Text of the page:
The rational change of values by an individual no more requires that values be rational than rational actions to change the way a government is organized mean that the organization is or will be rational. The value system of an individual, just like the structure of a government, is a state of affairs rather than an action, and thus can be neither rational nor irrational. Rational action, you will recall, is possible only in relation to an individual's value system. It turns out that the only value system available as a basis for an individual's change of his values is his own present set of values. Although one may wonder how it is possible to develop a more adequate set of values with the aid of a less adequate set, this is no more impossible than it is to reform a governmental institution by means of the inadequate procedures already established in it.

The process by which an individual can change his values with the aid of his present values is a fairly complex one. The individual tests the validity of a particular value that he either already holds or is considering holding by 1) trying to imagine the consequences of acting in accordance with it, and 2) evaluating these consequences. Of necessity, he evaluates the predicted consequences in the light of his total set of values at the given moment. The individual may decide that action based on the particular value in question would result in consequences which are uncongenial to his values as a whole, and he may consequently reject the value or keep it but shift it to a lower relative position in his total hierarchy of values. By a similar process, other values may be accepted or reinforced. The rational change of values is thus an inherently gradual process, and as a result of its gradualness most people are probably only dimly conscious of how it works. It may help in thinking about it, however, to remember that the rational change of values by individuals closely resembles the way political institutions can be changed by means of reform. A reform is a change implemented by the people and procedures accepted as legi­timate under the old way of doing things; for example, women in the United States acquired the right to vote as a result of legislation passed by legislatures controlled by men. But we will look into the idea of institutional reform in Essay VI.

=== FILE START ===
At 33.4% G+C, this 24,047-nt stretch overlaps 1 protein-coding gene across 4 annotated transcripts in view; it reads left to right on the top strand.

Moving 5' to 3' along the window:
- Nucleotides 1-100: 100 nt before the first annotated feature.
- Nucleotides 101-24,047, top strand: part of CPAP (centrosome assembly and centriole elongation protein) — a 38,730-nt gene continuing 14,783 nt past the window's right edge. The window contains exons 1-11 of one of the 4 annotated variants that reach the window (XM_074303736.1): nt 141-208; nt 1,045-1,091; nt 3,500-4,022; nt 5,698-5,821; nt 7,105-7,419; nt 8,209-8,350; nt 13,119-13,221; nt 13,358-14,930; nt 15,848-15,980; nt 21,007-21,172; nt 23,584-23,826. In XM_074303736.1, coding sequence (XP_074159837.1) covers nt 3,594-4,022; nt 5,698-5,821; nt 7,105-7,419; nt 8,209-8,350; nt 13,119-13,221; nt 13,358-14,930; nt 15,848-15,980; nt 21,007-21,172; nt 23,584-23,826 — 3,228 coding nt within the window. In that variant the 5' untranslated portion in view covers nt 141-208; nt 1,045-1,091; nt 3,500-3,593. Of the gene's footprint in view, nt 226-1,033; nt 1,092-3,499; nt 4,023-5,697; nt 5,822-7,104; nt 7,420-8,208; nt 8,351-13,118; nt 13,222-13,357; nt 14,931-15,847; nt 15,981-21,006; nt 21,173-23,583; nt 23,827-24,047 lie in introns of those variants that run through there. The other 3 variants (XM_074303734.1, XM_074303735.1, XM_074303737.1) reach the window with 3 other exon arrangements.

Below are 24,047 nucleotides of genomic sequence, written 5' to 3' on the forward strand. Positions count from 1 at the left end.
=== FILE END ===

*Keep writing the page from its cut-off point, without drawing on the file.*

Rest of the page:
Further insight into the relationship between the values an indi­vidual does have and those he should have can be gained by examining the contrast between the "man of action" and the "man of contempla­tion." The man of action confronts the need to make decisions and to act on the basis of his decisions; he is unable to avoid decision and action, because a refusal to decide is itself a decision and a refusal to act is just one form of action with its own particular consequences. The man of action, like our individual in the "short run" discussed above, must act on the assumption that his present beliefs about causality and his feelings about what is good and bad are correct. The assumption of correctness is necessary for purposes of action because decisions cannot be put off indefinitely while the individual tries to decide absolutely correctly. It is quite possible, of course, that his decision will be a wrong one, but it is almost certain that a decision taking the form of a refusal to decide anything will produce undesired consequences. The man of action cannot afford to wait for certainty; he must often act on the basis of incomplete information or before a matter can be fully thought out, he must be content with probabilities. But the alternative is worse: the man who cannot de­cide which shoe to put on first, and is therefore incapable of doing anything else, is certainly not an admirable figure.